I happen to be 6 ft 5 inches tall.  As such, my nutrition plan will not likely fit someone who is 5 ft 5 inches tall.  They probably couldn't follow my plan and maintain their weight.  Likewise, when designing and offering a wellness program it should contain a certain amount of personalization to fit the needs and nuances of your employees.  

All employees should be captured in some type of funnel and receive your health and wellness message. To illustrate this component, Sandra Morris shared how it's important to think about the type of personal and group challenges you institute.  And include both physical and non physical activities -such as eating your required fruits and vegetables for the day.

A successful wellness program recognizes that "physical" wellness is just one component of wellness and offers program that reach the "whole" person.  Both P&G and HP take a three-pronged approach to "wellness" that includes physical wellness, financial wellness, and emotional wellness/stress management.


A variety of exercise and physical activity is essential to an effective wellness program.  Your wellness program should include activities for every fitness level and promote progression as one's fitness level increases.  Furthermore, an exercise program is a great way to help individuals transition from unhealthy habits to healthy habits.  

Exercise also releases beneficial hormones as well. Celina Moreas, the Global Benefits Program Manager at Hewlett-Packard launched "Winning with Wellness," the framework for HP's wellness program.  HP launched "Winning with Wellness" as a pilot in the US and has since launched in 33 countries, with initiatives in Physical Wellness, Stress Management and Financial Wellness.

In 2011, HP implemented a Physical Wellness Challenge under the "Winning with Wellness" framework called "The Global Wellness Challenge."  This 12-week challenge was launched in all the countries, with 90 countries represented and 54,000 employees participating.  

In total, 11,000 teams worldwide registered and participated in the physical activity challenge that measured pedometer steps, exercise minutes and weight-loss.


Success requires teamwork-Mentors, coaches, partners, etc.  A successful wellness program encourages "buddies" or "teams" and integrates collaboration into its design. Teamwork is vitally important.  In almost every area of life, the most successful endeavors we're engaged in involve teamwork or collaboration.  

Yet weight-loss is the one thing we try to do by ourselves. At Procter & Gamble, Sandra Morris and her team have "Vibrant Living Champions" throughout the company in various countries.  Similar to a "team leader, these "champions" are out in front of people talking about the "Vibrant Living" program on a regular basis.  The champions are also individuals whom employees can go to and share their ideas, etc.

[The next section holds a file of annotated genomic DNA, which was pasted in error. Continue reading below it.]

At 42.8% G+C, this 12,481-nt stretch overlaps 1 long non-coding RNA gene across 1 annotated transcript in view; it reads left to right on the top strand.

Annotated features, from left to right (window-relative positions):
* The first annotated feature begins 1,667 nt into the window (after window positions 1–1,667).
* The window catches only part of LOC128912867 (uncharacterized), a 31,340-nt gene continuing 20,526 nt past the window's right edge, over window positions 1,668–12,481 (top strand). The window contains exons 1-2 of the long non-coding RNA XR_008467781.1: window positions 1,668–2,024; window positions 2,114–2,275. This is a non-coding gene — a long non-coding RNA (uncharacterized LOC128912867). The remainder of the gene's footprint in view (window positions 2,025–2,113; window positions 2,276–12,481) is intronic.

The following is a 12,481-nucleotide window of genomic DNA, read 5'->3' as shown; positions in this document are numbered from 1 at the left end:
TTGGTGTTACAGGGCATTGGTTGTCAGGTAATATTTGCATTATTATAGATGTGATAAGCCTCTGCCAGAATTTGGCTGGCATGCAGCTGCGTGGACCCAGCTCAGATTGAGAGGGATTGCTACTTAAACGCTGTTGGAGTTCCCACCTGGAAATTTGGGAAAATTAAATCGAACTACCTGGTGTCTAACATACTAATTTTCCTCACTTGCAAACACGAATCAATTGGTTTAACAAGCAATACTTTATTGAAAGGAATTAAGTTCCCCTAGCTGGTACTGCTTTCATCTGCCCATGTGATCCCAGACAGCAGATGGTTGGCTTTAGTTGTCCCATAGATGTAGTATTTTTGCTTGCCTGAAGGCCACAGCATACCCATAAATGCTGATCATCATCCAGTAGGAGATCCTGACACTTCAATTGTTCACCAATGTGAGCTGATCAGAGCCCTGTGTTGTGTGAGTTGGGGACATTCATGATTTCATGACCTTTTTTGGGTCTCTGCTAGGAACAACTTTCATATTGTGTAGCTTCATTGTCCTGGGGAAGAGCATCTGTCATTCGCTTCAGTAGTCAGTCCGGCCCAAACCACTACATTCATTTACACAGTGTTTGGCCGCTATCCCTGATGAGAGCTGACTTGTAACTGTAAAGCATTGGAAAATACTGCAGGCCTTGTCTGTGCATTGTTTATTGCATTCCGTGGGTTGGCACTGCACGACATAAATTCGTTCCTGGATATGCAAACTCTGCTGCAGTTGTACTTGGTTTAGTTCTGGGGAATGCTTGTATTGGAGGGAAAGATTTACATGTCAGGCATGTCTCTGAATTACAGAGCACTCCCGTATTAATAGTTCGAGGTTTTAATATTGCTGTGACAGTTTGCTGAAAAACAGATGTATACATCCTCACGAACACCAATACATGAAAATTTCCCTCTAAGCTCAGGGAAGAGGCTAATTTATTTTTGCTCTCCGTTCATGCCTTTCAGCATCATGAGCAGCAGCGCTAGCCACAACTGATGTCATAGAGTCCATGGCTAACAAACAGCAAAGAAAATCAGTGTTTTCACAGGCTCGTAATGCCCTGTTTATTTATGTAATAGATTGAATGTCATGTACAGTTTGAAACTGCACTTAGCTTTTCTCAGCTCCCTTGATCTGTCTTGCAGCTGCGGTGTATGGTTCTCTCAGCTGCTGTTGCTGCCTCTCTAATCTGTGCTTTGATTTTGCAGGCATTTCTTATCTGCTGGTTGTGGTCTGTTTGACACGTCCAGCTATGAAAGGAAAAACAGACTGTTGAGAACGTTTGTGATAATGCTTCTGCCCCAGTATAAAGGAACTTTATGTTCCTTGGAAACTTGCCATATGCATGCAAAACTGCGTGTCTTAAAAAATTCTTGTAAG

Information about your company's wellness programs and resources must be promoted frequently through a variety of mediums! Through her experience, Sandra Morris of P&G has found that it takes at least 6 "touch points" per year for the employees to "get it" and know that the program is available.  

Such touch points includes home mailings, email reminders, team meetings the company newsletter. Both Sandra and Celina utilize company champions to keep the message in front of employees and they affirm that company champions have a very positive impact on employees.

Repetition also includes the strategic use of branding.  P&G's orange sunburst represents their health and wellness brand-It is communicated throughout the organization and on all wellness related communication.


No matter what country your offices resides in, there are certain core components that a successful corporate wellness program share.  A successful program has the ability to motivate its employees, gather teams, personalize its programmatic and fitness offerings, lead employees to discover their "why," and communicate their wellness message frequently and effectively.  Ultimately, a successful corporate wellness program helps employees make life long lifestyle changes that result in healthier, happier employees, and a more productive workplace.


Pete Thomas is a full-time motivational speaker, author, and corporate wellness consultant who specializes in helping companies increase participation in their wellness programs.  In 2005, Pete Thomas lost 185 lbs in 9 short months to became the Season 2 $100,000 At-Home Winner of "NBC's The Biggest Loser."